Census data confirms we must do more to help Oklahoma children and families

New data from the Census Bureau shows that poverty in Oklahoma is still well above the national average. In 2018, nearly 1 in 6 Oklahomans (15.6 percent) lived below the poverty line, earning less than $25,100 for a family of four. Although the share of Oklahomans and the share of Americans living in poverty dropped incrementally last year, too many of us are still left behind. 

Oklahoma’s uninsured rate held steady last year. We can do better

Earlier this month, the Census Bureau also released new data on health insurance coverage. Oklahoma’s uninsured rate remained unchanged at 14.2 percent, still significantly above the US average of 8.9 percent and the second-highest uninsured rate in the US, behind only Texas. That’s hundreds of thousands of Oklahomans who can’t see a doctor or fill a prescription, many of whom would finally be able to access the care they need if Oklahoma expanded Medicaid

 

We must do more to help Oklahoma children

The data clearly show that above all else, we’re leaving our children behind. Greater than 1 in 5 Oklahoma children (21.7 percent) live in poverty, compared to 14.9 percent of working-age adults and just 8.7 percent of Oklahoma seniors.

This data comes on the heels of a new data snapshot showing that more than 1 in 10 Oklahoma children live in concentrated poverty, and that those children are disproportionately Black and Latino.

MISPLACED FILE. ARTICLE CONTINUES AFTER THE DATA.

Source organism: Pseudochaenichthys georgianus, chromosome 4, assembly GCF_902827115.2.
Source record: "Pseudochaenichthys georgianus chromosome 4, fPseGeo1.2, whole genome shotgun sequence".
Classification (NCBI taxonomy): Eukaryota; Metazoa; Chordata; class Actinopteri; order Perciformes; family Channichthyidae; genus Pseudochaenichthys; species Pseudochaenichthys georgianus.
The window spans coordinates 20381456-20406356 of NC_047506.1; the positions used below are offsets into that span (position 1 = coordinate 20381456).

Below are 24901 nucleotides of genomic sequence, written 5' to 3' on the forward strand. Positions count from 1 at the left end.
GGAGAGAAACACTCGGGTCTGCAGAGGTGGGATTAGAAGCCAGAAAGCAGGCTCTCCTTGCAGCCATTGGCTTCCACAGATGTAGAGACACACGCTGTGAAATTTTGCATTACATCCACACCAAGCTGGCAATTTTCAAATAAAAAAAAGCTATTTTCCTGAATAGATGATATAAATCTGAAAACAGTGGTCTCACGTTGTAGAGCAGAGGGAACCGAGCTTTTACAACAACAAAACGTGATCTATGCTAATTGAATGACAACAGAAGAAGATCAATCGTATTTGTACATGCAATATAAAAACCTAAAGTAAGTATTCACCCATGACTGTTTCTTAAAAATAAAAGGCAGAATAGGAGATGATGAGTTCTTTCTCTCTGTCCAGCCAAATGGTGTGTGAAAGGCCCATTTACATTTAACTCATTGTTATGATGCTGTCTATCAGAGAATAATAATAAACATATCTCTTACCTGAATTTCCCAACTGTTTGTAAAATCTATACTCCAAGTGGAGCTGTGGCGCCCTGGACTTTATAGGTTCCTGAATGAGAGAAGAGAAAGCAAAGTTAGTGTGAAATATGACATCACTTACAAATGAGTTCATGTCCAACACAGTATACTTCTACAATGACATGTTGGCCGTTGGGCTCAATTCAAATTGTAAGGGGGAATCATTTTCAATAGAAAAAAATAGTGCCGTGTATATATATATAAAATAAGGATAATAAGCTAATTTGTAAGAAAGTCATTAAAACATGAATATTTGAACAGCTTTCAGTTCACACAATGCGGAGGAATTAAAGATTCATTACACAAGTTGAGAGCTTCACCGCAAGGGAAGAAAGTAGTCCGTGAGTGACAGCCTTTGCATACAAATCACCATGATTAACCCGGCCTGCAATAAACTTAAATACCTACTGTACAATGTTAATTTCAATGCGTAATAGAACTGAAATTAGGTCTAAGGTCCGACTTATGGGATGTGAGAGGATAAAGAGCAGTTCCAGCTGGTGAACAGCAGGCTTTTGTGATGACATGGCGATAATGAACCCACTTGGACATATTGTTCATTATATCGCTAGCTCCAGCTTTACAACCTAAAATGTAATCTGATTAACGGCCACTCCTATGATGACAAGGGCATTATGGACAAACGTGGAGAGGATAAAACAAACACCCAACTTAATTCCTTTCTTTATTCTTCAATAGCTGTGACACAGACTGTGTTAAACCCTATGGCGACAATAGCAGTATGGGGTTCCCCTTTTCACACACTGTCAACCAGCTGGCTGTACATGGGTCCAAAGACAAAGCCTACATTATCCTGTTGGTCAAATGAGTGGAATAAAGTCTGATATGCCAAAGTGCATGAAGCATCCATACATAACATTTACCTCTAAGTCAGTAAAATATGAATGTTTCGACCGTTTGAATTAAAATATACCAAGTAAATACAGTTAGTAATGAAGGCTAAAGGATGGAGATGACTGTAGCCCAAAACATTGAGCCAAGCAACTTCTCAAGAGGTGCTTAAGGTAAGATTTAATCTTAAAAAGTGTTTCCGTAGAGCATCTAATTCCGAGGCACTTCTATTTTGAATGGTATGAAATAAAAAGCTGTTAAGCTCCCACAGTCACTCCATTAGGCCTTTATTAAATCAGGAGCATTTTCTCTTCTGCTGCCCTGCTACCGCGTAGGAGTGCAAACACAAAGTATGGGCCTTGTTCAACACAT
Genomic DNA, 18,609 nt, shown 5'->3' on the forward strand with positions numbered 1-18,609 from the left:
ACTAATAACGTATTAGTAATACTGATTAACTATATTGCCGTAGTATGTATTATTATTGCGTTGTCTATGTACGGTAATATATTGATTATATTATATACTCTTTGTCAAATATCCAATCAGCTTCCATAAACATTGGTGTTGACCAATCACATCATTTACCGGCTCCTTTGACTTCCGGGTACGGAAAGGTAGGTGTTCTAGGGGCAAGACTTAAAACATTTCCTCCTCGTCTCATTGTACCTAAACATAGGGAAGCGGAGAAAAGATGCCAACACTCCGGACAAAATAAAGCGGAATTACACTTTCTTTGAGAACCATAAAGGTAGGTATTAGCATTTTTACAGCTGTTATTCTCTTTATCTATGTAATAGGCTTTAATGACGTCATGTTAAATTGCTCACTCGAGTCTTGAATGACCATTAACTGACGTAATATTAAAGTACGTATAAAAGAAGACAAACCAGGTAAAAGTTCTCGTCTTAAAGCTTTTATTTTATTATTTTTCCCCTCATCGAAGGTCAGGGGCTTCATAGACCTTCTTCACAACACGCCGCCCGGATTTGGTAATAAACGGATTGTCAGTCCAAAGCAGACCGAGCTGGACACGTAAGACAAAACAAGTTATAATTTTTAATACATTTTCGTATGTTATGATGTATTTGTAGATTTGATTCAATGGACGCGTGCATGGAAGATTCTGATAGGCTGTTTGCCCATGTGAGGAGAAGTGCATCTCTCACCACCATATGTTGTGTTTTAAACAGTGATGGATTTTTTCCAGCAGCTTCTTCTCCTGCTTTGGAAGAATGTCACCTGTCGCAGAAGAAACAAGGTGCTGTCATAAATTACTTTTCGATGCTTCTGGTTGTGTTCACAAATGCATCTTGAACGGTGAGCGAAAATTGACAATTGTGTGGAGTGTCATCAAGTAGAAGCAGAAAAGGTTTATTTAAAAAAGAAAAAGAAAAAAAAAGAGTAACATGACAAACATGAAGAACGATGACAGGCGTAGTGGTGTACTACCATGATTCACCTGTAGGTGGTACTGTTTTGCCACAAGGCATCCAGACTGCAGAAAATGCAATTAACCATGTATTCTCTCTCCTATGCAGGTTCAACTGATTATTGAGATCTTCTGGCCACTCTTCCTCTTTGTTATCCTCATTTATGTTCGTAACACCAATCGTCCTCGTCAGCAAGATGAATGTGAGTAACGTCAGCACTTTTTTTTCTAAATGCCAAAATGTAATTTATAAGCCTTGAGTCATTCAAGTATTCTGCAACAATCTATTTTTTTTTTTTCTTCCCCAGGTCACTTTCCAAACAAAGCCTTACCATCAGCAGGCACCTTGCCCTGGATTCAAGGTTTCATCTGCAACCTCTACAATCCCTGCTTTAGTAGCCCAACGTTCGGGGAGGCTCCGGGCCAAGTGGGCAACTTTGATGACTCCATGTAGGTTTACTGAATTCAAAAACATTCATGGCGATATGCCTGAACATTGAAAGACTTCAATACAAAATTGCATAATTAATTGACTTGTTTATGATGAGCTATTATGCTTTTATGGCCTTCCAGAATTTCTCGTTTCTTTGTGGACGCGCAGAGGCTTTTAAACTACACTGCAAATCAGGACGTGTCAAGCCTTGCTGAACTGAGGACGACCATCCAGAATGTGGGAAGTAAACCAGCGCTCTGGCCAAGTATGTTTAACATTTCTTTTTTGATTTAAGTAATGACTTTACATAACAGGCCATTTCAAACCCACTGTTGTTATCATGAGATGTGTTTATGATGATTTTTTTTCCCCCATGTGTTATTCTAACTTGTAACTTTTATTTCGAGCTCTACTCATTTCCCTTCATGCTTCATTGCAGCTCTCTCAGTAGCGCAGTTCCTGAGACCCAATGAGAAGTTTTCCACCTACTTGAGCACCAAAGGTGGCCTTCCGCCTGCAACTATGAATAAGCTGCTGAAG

Oklahoma’s child uninsured rate also remains stubbornly high at 8.2 percent, nearly sixty percent higher than the national average of 5.2 percent. Since whether children have health insurance is closely linked to whether their parents have health insurance, this is almost certainly due to the state’s failure to expand Medicaid. By increasing access to coverage for working-age Oklahomans, we can ensure that their kids get the care they need, too. 

Our kids don’t grow up in a vacuum. In order to help them, we must advance proven solutions to help Oklahoma families build the foundations they need to thrive.

By investing in our families, communities, and important institutions, we can set our children and our state up to be the best that they can be. 

ABOUT THE AUTHOR

Carly Putnam joined OK Policy in January 2014. She previously worked as an OK Policy intern. A Kansas City native, Carly graduated from the University of Tulsa in December 2013 with a BA in Sociology and Women’s and Gender Studies. As a student, she was a participant in the National Education for Women (N.E.W.) Leadership Institute and interned with Planned Parenthood. She is a graduate of the Oklahoma Center for Nonprofits Nonprofit Management Certification Program, the Oklahoma Developmental Disabilities Council’s Partners in Policymaking program, and The Mine, a social entrepreneurship fellowship in Tulsa. She previously served as board president for United Campus Ministry at the University of Tulsa. At OK Policy, Carly supervises policy staff and conducts research focusing on health care and the safety net.

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